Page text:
Function of NAD metabolism in white adipose tissue: lessons from mouse models

So Young Kwon, Yoon Jung Park

Research output: Contribution to journalReview articlepeer-review


Nicotinamide Adenine Dinucleotide (NAD) is an endogenous substance in redox reactions and regulates various functions in metabolism. NAD and its precursors are known for their anti-ageing and anti-obesity properties and are mainly active in the liver and muscle. Boosting NAD+ through supplementation with the precursors, such as nicotinamide mononucleotide (NMN) or nicotinamide riboside (NR), enhances insulin sensitivity and circadian rhythm in the liver, and improves mitochondrial function in the muscle. Recent evidence has revealed that the adipose tissue could be another direct target of NAD supplementation by attenuating inflammation and fat accumulation. Moreover, murine studies with genetically modified models demonstrated that nicotinamide phosphoribosyltransferase (NAMPT), a NAD regulatory enzyme that synthesizes NMN, played a critical role in lipogenesis and lipolysis in an adipocyte-specific manner. The tissue-specific effects of NAD+ metabolic pathways indicate a potential of the NAD precursors to control metabolic stress particularly via focusing on adipose tissue. Therefore, this narrative review raises an importance of NAD metabolism in white adipose tissue (WAT) through a variety of studies using different mouse models.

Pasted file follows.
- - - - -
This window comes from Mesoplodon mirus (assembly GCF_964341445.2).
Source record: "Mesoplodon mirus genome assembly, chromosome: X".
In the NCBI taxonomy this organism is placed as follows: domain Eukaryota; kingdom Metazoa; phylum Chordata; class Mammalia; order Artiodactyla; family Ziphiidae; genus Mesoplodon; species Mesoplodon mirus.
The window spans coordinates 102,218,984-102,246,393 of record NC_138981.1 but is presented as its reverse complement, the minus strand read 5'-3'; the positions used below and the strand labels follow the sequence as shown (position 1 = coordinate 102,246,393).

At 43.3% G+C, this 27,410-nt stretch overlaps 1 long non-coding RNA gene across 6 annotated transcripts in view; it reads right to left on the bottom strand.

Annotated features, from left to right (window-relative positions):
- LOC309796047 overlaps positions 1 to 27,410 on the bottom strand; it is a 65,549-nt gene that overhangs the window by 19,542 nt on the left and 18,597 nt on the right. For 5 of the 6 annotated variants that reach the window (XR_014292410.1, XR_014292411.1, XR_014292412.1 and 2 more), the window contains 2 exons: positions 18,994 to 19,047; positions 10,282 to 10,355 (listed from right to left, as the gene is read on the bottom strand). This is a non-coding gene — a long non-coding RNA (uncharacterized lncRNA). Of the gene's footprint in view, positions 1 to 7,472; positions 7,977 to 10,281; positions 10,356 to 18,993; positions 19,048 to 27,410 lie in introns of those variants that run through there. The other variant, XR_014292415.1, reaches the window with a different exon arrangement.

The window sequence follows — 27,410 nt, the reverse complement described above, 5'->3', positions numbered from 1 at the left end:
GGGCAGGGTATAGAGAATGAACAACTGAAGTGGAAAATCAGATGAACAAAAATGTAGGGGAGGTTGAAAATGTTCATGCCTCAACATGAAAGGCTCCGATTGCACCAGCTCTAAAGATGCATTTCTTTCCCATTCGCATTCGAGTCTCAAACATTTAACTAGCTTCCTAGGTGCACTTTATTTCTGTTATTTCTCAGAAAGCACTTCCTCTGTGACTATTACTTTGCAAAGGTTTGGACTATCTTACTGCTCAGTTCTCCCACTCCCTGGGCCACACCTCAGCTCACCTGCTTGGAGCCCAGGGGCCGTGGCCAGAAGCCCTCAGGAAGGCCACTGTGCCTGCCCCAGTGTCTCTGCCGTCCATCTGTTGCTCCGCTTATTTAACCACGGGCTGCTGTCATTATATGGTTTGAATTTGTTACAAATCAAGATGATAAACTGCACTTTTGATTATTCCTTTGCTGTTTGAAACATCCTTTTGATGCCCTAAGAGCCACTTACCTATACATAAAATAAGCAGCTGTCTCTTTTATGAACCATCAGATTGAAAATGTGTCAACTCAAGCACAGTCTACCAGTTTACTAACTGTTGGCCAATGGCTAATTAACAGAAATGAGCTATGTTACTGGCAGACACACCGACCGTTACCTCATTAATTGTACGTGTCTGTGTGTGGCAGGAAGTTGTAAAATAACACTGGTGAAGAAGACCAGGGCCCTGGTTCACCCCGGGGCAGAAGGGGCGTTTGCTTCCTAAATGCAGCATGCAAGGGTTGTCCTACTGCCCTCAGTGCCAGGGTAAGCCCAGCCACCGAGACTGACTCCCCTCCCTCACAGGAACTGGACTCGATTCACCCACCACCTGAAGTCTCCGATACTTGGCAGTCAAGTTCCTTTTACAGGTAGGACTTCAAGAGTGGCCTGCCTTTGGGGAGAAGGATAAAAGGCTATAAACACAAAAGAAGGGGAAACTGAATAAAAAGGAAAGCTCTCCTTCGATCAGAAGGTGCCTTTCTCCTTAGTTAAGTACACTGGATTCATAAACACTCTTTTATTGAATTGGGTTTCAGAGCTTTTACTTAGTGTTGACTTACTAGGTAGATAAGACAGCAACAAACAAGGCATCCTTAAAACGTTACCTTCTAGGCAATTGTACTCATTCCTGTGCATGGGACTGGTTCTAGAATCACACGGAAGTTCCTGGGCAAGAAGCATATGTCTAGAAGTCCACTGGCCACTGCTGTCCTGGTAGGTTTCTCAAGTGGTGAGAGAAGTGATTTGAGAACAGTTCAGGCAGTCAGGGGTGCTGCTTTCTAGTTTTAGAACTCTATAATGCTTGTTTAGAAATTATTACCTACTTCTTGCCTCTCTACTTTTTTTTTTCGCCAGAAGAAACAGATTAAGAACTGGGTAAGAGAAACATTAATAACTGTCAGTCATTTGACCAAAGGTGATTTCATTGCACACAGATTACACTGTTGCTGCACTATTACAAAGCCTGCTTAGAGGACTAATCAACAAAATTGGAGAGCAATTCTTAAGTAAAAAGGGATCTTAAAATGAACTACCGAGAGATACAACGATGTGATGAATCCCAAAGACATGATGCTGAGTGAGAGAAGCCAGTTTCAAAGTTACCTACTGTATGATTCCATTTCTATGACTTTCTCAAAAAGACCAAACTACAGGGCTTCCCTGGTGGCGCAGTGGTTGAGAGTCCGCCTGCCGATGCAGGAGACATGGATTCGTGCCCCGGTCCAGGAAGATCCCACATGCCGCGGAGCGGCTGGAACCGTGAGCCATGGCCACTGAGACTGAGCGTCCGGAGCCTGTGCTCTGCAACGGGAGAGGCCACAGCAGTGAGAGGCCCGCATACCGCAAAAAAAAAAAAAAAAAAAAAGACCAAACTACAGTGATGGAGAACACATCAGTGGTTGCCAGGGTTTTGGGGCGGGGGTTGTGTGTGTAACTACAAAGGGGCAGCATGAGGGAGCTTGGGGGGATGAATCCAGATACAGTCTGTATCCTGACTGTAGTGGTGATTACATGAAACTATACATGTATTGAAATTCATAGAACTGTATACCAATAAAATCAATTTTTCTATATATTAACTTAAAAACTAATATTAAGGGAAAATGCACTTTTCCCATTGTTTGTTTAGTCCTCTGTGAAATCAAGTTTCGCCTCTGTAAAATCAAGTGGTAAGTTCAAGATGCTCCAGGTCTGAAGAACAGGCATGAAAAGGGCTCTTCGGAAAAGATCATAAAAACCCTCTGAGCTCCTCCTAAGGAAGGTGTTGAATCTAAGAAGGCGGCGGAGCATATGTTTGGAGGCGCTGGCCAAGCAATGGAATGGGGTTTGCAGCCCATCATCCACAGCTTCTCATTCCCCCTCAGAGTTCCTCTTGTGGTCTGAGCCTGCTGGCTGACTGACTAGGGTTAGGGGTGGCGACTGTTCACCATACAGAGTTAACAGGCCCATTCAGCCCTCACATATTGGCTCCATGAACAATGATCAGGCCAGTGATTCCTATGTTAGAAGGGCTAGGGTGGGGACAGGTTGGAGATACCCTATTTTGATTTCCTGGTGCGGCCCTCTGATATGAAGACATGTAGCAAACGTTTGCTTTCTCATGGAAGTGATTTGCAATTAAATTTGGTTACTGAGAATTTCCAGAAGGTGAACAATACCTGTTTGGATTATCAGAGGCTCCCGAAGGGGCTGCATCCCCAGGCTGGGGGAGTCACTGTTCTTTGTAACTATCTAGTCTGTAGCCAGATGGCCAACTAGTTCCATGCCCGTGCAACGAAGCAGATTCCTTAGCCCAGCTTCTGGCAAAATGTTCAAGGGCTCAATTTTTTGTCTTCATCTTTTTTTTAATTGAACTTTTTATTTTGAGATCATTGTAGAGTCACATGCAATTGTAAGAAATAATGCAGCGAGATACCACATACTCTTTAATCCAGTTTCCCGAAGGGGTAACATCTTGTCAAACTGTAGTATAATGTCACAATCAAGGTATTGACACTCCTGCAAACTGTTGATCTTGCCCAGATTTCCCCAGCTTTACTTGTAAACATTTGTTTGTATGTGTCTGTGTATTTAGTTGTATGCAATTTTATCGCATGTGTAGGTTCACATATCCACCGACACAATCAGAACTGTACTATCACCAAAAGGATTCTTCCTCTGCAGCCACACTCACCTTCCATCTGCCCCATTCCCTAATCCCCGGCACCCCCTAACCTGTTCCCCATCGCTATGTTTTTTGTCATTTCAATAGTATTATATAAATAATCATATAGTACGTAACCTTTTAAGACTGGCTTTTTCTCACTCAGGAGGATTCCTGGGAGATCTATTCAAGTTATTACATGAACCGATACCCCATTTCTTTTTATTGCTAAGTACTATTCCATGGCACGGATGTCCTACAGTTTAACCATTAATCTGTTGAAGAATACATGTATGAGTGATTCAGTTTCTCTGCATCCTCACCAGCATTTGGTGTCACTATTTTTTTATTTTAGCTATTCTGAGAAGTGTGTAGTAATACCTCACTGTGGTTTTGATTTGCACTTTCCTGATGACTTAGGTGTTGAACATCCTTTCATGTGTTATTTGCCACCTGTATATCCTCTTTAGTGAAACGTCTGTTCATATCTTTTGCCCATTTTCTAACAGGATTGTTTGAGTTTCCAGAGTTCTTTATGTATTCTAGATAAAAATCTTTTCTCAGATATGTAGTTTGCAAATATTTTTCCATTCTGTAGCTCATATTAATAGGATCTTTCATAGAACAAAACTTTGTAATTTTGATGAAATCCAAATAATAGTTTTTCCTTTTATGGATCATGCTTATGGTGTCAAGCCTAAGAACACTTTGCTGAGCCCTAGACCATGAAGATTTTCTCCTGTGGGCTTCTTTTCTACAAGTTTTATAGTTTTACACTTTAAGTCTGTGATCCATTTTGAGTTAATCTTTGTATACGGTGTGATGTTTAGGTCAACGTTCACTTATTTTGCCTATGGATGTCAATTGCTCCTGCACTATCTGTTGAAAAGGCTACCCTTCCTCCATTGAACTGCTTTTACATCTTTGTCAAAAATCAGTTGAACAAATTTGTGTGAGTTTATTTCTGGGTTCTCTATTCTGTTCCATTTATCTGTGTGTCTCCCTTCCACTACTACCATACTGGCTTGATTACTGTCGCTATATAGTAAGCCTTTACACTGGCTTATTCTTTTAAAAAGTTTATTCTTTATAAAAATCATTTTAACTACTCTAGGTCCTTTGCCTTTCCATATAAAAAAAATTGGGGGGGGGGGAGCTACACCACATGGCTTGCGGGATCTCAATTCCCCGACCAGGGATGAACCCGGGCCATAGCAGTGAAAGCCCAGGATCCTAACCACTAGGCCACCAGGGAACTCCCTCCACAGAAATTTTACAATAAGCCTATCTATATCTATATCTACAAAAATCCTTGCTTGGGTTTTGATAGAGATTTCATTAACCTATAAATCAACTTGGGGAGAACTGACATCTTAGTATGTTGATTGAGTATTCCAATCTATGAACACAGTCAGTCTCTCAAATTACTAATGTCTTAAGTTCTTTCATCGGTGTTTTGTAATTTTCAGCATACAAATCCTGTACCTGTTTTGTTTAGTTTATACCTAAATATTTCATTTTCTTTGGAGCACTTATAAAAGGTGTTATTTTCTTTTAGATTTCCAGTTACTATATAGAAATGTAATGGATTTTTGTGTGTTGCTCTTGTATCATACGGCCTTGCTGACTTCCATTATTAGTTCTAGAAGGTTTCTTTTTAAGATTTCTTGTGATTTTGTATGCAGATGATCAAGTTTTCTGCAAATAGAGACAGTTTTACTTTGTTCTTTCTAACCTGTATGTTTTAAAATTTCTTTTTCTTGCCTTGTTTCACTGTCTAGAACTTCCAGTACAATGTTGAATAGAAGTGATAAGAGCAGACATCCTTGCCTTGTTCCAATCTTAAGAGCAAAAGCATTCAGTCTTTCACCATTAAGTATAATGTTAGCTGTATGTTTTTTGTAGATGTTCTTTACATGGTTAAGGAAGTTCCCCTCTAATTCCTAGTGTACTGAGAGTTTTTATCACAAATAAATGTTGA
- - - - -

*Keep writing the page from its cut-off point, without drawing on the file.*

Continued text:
Original languageEnglish
Article number2313297
Issue number1
StatePublished - 2024

Bibliographical note

Publisher Copyright:
© 2024 The Author(s). Published by Informa UK Limited, trading as Taylor & Francis Group.


  • NAD metabolism
  • NAD supplementation
  • Nicotinamide Adenine Dinucleotide
  • nicotinamide phosphoribosyltransferase
  • white adipose tissue


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